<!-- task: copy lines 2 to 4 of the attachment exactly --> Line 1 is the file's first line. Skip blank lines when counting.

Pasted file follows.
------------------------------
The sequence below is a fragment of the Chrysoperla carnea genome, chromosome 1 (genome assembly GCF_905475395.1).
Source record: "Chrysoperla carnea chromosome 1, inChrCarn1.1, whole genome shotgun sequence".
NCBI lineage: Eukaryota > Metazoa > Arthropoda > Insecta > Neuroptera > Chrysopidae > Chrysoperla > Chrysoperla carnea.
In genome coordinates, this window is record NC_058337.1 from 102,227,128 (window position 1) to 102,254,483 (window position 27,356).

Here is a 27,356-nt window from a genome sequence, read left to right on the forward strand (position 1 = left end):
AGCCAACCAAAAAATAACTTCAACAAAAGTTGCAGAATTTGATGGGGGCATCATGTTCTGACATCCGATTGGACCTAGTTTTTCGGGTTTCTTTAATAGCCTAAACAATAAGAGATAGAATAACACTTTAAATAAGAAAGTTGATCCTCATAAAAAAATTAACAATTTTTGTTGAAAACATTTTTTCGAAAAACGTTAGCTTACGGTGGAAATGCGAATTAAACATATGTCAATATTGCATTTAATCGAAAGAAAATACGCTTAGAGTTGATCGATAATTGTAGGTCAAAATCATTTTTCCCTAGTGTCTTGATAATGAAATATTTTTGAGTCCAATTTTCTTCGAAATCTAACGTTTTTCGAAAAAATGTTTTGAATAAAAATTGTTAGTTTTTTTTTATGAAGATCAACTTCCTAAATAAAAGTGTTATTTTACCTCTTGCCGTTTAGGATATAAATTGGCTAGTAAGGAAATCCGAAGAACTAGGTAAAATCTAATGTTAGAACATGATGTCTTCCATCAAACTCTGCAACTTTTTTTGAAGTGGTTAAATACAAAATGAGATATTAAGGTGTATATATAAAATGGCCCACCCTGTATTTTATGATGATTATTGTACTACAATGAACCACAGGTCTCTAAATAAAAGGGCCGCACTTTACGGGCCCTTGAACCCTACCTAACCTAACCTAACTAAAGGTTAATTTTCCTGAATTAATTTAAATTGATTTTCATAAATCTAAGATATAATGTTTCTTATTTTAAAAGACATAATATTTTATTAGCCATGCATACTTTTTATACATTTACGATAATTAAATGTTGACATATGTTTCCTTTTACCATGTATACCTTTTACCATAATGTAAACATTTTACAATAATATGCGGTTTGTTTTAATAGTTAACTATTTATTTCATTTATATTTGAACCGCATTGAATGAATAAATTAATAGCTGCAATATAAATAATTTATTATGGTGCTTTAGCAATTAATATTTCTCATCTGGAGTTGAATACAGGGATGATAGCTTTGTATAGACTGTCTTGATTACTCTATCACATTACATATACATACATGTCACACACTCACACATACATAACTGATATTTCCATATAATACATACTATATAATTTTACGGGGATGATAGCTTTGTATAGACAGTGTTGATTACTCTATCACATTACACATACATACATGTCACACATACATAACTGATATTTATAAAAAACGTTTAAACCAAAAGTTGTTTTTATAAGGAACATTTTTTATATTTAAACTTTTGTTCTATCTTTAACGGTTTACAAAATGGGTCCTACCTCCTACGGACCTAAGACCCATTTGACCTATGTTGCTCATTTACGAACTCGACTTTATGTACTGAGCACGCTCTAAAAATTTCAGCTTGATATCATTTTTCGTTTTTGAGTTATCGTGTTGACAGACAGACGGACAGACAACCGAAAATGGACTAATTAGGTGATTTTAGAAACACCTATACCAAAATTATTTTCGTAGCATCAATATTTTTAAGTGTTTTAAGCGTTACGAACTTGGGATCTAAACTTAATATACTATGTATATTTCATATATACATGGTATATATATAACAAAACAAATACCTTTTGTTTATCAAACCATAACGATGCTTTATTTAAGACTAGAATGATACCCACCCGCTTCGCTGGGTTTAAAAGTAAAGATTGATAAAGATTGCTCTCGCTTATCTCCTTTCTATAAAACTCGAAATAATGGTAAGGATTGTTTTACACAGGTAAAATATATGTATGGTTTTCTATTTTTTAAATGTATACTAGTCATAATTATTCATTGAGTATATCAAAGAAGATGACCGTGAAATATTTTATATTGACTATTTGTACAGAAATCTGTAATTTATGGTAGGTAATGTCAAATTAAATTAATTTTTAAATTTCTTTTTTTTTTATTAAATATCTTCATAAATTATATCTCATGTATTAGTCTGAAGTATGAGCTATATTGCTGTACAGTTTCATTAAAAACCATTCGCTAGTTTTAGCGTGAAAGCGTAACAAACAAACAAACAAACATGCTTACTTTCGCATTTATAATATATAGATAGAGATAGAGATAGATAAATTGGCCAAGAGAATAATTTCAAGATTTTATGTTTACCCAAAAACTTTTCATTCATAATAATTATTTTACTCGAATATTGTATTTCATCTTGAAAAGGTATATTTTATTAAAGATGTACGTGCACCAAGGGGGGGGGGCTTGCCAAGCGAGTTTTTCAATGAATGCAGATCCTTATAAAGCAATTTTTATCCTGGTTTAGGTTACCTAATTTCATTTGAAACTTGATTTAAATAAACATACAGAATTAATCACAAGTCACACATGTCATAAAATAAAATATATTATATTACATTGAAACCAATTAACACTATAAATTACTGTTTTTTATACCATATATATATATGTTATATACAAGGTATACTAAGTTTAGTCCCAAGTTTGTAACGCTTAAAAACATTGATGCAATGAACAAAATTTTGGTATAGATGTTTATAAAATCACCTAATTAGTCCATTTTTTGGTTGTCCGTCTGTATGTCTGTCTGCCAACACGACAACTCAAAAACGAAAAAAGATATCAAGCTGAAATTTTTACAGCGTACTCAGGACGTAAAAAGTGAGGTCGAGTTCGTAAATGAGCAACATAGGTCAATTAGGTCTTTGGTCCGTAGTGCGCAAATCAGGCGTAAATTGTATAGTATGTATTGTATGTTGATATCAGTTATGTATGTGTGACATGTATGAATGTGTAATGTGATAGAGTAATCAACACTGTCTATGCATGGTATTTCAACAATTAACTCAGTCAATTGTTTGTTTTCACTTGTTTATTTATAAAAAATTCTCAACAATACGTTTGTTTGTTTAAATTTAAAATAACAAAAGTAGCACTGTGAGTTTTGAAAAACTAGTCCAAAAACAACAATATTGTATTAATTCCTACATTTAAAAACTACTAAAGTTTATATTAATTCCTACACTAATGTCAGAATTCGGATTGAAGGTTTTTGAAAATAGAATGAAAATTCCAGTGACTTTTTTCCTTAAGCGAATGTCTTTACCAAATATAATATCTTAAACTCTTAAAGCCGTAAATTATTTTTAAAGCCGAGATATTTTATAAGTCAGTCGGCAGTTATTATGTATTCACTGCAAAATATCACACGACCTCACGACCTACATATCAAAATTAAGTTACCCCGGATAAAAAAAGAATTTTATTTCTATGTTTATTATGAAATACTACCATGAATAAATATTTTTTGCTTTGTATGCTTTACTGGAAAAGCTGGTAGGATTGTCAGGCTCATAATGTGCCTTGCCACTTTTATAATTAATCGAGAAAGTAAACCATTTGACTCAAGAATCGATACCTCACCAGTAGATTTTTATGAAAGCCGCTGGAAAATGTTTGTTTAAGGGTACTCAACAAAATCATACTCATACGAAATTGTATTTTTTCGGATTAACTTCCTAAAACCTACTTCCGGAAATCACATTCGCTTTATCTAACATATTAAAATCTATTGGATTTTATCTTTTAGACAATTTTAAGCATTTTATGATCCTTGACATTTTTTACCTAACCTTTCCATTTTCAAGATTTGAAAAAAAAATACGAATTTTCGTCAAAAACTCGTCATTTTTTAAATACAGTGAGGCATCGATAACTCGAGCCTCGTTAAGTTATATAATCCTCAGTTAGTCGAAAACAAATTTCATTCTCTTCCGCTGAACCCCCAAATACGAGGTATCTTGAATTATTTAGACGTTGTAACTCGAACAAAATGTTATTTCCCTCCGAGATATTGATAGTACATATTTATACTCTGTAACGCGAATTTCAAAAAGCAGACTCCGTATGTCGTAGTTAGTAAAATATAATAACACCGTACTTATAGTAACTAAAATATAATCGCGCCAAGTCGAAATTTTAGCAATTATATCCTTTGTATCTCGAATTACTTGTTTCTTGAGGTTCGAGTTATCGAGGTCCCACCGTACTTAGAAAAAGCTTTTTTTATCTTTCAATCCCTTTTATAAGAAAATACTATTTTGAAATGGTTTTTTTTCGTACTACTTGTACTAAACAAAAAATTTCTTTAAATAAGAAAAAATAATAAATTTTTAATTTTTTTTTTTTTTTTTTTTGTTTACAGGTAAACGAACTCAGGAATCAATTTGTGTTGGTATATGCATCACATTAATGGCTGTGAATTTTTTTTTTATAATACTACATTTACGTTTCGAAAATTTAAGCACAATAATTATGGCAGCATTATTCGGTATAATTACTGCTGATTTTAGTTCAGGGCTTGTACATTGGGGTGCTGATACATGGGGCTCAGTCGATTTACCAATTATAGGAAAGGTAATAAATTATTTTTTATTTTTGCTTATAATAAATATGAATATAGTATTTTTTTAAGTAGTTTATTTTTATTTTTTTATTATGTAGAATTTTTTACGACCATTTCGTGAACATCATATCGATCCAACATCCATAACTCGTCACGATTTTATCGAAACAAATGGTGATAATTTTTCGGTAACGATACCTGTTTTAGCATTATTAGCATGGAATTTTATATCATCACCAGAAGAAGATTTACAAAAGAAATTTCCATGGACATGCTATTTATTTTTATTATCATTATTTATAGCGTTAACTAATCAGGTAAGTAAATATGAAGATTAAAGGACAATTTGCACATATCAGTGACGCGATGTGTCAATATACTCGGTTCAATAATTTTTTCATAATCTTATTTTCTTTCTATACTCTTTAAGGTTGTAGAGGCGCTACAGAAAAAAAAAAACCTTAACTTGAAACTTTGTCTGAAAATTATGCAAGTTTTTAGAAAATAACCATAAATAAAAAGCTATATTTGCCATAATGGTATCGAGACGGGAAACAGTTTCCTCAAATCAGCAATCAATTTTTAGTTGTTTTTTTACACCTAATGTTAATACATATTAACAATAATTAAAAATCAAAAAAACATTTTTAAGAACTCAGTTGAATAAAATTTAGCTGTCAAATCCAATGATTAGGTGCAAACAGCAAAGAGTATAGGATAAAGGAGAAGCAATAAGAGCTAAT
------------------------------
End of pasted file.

Source record: "Chrysoperla carnea chromosome 1, inChrCarn1.1, whole genome shotgun sequence".
NCBI lineage: Eukaryota > Metazoa > Arthropoda > Insecta > Neuroptera > Chrysopidae > Chrysoperla > Chrysoperla carnea.
In genome coordinates, this window is record NC_058337.1 from 102,227,128 (window position 1) to 102,254,483 (window position 27,356).